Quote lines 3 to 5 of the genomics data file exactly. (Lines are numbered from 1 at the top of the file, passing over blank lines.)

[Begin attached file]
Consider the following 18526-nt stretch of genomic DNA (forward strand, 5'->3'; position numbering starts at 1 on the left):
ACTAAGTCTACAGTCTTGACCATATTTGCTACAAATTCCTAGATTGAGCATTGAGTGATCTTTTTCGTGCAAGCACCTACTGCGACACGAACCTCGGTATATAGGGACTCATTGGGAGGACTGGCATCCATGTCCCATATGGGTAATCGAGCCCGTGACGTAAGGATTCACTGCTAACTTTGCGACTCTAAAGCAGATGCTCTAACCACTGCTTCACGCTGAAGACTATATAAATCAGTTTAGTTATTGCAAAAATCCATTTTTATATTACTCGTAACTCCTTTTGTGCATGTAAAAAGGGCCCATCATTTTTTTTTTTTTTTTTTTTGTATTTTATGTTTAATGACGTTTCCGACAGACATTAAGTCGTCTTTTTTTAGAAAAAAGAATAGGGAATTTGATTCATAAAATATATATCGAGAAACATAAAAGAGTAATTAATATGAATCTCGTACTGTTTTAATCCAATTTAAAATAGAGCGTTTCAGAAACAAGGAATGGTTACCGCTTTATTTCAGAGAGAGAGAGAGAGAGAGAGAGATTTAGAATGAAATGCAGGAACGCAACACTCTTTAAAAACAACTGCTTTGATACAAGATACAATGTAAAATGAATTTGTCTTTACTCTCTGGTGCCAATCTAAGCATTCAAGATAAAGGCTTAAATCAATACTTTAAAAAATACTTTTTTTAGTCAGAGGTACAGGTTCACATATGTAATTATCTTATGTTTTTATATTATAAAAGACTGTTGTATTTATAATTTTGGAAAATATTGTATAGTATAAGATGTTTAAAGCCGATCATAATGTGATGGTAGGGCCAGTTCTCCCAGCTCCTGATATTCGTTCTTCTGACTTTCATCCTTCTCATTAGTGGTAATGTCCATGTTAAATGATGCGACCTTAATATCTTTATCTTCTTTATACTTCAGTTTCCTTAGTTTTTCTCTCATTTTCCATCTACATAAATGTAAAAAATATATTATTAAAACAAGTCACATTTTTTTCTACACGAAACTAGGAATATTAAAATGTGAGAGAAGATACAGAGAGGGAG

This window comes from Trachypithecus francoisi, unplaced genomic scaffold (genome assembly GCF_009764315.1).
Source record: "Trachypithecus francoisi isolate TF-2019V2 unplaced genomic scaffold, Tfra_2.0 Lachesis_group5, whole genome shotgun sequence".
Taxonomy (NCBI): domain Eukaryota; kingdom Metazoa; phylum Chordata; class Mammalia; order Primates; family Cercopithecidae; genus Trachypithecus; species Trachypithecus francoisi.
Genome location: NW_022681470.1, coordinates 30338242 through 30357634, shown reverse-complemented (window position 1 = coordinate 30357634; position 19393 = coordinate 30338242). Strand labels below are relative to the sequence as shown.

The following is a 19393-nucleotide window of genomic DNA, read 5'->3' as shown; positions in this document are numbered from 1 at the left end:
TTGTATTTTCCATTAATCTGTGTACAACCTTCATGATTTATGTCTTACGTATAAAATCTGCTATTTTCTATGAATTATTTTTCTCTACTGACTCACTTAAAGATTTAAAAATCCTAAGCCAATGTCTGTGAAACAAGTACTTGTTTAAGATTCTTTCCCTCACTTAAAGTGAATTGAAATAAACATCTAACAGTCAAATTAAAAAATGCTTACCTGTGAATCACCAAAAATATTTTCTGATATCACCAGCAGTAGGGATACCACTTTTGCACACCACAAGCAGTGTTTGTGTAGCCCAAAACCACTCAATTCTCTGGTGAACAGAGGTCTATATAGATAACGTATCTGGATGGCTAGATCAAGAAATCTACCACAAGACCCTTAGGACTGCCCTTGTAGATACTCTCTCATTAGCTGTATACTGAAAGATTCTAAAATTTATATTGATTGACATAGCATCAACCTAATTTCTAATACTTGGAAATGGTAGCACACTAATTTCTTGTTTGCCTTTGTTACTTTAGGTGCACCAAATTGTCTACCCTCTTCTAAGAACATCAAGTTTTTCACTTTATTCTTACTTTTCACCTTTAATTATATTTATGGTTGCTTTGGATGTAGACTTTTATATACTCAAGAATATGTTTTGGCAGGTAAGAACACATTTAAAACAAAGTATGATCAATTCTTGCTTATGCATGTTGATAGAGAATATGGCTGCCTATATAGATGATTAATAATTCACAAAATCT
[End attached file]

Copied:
This window comes from Trachypithecus francoisi, unplaced genomic scaffold (genome assembly GCF_009764315.1).
Source record: "Trachypithecus francoisi isolate TF-2019V2 unplaced genomic scaffold, Tfra_2.0 Lachesis_group5, whole genome shotgun sequence".
Taxonomy (NCBI): domain Eukaryota; kingdom Metazoa; phylum Chordata; class Mammalia; order Primates; family Cercopithecidae; genus Trachypithecus; species Trachypithecus francoisi.